He enlisted with the South Wales Borderers and became a driver responsible for the regiment's horses.

    "He was a horseman and he would have worked with horses before he joined up on the farm at Cynon Fawr," said Mrs Rattray.

    William Davies (left) became a driver responsible for South Wales Borderers horses

    "I think we're very fortunate here in Llanfihangel not to have a war memorial.

    "We're so fortunate that the boys who went to the First World War and the Second World War all survived and all came home.

    "We are a 'doubly thankful' village and we are thankful for that."

    About 886,000 soldiers, sailors and airmen were killed in World War One, of which 40,000 were Welshmen.

    Everyone knew someone who had been lost in the war.

    The villagers were keen to give thanks for the safe return of their men by holding concerts and fundraising events for those home on leave - and at the end of the war, when the men came home for good, there were more concerts.

    Former headteacher and keen historian Gerald Morgan has found reports from the local newspaper, the Cambrian News, marking the return of the men.

    He has made a list of 11 men who returned to the village.

    "In April 1919 the local vicar returned, he had been a chaplain to the forces in Mesopotamia [Iraq], Egypt and Palestine, and his son was a cadet in the Army," he said.

    "It is a small village, but for all the men to return home safely is quite something."

    Canon Andrew Loat said many parishioners will go to a service at a nearby church

    The term "thankful village" was coined by author and journalist Arthur Mee in 1936.

    He wrote a series of guides called The King's England. In the first - Enchanted Land - he wrote that a thankful village was one which had not suffered any losses in World War One.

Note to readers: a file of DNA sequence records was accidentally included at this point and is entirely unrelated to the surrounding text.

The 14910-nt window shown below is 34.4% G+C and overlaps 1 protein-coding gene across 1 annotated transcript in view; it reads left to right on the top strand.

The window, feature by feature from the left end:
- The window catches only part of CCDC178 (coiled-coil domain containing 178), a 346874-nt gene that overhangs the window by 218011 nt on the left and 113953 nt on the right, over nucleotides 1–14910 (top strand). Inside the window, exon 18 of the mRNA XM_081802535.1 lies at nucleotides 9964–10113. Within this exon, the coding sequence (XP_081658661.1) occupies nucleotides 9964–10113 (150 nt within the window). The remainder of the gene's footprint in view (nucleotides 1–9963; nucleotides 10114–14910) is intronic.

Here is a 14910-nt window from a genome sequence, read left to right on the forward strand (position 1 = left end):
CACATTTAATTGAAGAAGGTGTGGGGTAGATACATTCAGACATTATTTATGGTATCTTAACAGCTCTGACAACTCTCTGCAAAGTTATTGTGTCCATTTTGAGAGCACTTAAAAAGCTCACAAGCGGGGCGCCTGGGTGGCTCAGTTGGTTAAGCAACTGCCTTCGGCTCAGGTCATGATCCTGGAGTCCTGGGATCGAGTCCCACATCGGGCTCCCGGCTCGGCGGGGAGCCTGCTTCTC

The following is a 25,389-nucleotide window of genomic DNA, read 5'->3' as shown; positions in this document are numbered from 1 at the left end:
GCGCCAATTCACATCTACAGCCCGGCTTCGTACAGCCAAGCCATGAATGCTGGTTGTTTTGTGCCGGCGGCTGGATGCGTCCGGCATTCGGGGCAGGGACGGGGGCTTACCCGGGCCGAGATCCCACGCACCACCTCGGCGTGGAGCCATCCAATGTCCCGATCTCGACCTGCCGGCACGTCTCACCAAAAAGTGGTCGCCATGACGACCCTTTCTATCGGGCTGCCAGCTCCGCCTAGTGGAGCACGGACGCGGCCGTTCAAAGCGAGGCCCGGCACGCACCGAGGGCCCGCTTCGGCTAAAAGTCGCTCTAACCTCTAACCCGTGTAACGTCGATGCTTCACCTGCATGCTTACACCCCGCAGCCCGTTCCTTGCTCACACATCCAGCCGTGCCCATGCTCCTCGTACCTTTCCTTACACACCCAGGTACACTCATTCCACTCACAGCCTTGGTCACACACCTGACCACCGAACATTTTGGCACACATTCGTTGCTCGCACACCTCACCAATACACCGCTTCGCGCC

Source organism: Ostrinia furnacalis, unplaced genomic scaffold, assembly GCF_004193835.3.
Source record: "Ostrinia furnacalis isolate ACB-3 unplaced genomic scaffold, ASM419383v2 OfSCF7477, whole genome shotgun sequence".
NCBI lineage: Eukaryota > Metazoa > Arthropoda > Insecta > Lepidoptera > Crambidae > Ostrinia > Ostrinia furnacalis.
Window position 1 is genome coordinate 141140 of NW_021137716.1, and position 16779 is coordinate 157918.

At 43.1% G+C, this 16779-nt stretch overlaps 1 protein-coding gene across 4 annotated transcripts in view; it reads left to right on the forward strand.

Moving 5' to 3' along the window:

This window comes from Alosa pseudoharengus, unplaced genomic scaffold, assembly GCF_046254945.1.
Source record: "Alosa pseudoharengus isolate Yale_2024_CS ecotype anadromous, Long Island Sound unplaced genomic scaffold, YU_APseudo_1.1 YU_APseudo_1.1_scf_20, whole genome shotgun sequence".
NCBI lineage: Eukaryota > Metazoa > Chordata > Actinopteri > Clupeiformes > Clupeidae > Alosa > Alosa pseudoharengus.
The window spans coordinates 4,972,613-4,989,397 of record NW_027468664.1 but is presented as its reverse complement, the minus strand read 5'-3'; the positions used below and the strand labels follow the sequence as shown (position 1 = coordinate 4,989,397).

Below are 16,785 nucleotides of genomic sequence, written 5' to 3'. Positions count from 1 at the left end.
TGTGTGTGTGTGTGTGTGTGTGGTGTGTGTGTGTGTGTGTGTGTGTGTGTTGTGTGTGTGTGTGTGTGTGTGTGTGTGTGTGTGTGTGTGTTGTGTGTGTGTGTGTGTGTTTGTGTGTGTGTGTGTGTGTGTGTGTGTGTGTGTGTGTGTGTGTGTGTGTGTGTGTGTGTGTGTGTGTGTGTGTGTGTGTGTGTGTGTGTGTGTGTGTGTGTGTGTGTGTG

He identified 32 villages in Wales and England, while there are thought to be 13 doubly thankful villages.

    As communities across the country gather around their war memorials on Sunday, the two Welsh villages will not follow suit.

    Canon Andrew Loat is the team leader for the churches in the Llanfihangel y Creuddyn area, including St Michael and All Angels.

    "We're very blessed in this part of Ceredigion and the churches are very good at supporting each other's services, so although there will be no service here many parishioners will go to other churches nearby where there will be a memorial service, because they did lose soldiers in the Great War," he said.

    "They will be going there to remember those who were lost in the two wars and conflicts since."

    4jonboy likes this.
  8. Ramiles

    Ramiles Researching 9th Lancers, 24th L and SRY

    BBC audio: BBC Radio 4 - Open Country, Herodsfoot, Thankful Village

    Herodsfoot, Thankful Village
    Open Country

    Helen Mark visits the 'thankful' village of Herodsfoot in Cornwall. At its centre is a war memorial that looks like any other, to the extent that most people in the village had no idea that it was not a memorial to the fallen. All thirteen of those who served in World Ward One returned alive. The story of the men of Herodsfoot is unique in Cornwall and has been made into a community play to mark the centenary. But there's another reason why the people of the village were safe from the perils of the frontline, by an accident of the Cornish landscape.

    Producer...Mary Ward-Lowery